Every time I read out loud the Gospel for Epiphany, I get to the word homage and realize I should have looked it up. Is homage pronounced ah-mage or ham-mage? It’s an exotic word I don’t use outside of Epiphany. But I’m relieved to learn that either is correct. In either case, the magi offer the infant Christ “an expression of high regard.”
Let’s not forget that the magi are pretty exotic visitors. A member of our parish made some flamboyant headpieces for our annual Epiphany procession of the three magi. Most of us would probably not want to be seen in these “crowns.”
We’re so used to seeing wise men at the crèche that we don’t realize how strange they really are. They’re certainly more intriguing than the pedestrian, sleepy shepherds on the hillside. These magi are pagans, gentiles. They may have been astronomers, fortune-tellers, magicians or practiced occult artists. They’re certainly colorful.
These exotic magi show that Jesus is Messiah not only for his own people but for all the diverse and exotic people of the earth. The Gospel has other exotic twists. Treasure chests of gold, frankincense and myrrh. Gold for a king, but incense and myrrh foreshadow Jesus’ death and burial. No room for sentimentality here — there will be rejection and death and sacrifice. There will be a power struggle. King Herod is threatened by news of this infant king.
And then there’s that star. It leads not to the halls of power but to this helpless, vulnerable infant. The magi travel a great distance to offer their homage to this mysterious newborn.
After hearing the Christmas and Epiphany Gospels year after year they become so familiar to us. After all, the carols are sung and recorded by believers and non-believers alike. Yet the message is exotic and exciting and eccentric. An “epiphany” is an aha experience, after all.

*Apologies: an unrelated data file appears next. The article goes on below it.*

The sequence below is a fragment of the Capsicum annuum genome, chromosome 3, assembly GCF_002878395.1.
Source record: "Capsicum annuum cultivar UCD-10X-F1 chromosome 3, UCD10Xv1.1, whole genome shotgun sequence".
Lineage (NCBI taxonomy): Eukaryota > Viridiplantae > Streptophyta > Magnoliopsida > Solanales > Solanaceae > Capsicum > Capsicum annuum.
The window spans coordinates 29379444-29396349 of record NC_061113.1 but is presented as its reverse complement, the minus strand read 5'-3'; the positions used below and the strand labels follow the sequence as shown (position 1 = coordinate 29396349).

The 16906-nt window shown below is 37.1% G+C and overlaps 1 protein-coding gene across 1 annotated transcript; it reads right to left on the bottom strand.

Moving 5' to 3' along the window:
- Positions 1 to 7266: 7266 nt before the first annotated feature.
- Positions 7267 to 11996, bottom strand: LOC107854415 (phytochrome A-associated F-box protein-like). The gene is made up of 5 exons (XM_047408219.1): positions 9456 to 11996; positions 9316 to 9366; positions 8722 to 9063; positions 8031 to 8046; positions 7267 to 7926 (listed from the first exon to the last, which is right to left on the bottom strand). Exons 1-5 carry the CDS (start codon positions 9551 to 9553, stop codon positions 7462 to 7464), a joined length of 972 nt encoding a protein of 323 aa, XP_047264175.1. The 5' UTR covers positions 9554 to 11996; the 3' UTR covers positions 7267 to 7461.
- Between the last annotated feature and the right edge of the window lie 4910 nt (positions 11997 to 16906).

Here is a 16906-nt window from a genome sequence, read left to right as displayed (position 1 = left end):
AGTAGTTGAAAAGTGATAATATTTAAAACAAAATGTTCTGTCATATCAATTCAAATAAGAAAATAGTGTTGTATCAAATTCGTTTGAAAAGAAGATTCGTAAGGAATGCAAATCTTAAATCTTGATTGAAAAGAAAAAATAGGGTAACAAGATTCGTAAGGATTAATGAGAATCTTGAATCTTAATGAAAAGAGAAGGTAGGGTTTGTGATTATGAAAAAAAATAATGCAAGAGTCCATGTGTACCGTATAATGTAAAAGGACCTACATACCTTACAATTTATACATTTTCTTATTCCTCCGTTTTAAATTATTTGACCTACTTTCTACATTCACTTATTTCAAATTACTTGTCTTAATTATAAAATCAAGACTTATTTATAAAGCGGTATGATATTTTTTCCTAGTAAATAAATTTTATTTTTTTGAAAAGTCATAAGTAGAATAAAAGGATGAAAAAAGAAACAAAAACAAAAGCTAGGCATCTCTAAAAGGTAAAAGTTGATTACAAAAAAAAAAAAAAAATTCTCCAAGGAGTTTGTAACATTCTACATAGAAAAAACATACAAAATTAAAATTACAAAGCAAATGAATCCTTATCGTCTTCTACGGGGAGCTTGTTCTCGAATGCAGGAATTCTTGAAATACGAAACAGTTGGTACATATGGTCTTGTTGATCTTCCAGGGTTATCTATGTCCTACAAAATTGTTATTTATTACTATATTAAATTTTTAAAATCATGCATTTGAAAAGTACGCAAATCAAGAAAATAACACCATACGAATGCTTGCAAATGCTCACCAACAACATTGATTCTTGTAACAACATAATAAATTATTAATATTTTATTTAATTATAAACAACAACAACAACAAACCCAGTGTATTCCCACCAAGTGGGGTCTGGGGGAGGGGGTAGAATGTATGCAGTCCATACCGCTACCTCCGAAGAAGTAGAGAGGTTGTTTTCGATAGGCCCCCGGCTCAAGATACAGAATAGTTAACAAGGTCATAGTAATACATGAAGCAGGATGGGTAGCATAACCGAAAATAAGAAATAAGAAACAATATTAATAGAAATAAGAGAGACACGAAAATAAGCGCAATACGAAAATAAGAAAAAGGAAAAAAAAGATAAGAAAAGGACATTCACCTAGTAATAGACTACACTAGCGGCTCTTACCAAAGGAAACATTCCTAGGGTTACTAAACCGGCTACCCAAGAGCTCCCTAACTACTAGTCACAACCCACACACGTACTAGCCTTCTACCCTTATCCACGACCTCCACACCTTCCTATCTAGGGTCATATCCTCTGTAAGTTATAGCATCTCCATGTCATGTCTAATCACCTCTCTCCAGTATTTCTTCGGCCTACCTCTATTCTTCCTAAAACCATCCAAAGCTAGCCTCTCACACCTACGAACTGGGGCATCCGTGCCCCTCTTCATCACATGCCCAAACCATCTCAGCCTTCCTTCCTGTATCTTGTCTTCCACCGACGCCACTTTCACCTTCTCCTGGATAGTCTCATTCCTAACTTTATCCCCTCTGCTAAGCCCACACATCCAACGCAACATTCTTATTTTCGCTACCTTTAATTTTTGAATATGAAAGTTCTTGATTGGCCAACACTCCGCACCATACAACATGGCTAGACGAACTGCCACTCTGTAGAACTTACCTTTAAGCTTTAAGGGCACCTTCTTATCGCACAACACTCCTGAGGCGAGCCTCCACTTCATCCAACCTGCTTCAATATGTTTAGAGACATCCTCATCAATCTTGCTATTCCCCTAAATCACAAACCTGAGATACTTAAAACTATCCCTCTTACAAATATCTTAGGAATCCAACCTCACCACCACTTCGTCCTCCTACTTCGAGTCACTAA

The profound truth of Epiphany is that God’s love is for all the world, for all nations, for all people. Christ is born that God’s faithfulness might be made manifest, made known, revealed to all the ends of the earth. Go tell it on the mountain, we sing. And for the part of us that is a bit outside the box — exotic, eccentric, unusual — that part is welcome as well.
We, too, seek to be wise women, men and children. We, too, seek a savior who will bring justice, peace and righteousness. We, too, come to pay homage to the one who delivers us from sin and death. We, too, seek to begin a new year with openness to all the wonders and surprises before us.
For the most exotic part of Epiphany is our God — a God whose love is extravagant, whose grace is boundless, whose star shines with mercy and hope. O come, let us adore. O come, let us offer homage.
© 2013 Augsburg Fortress, Publishers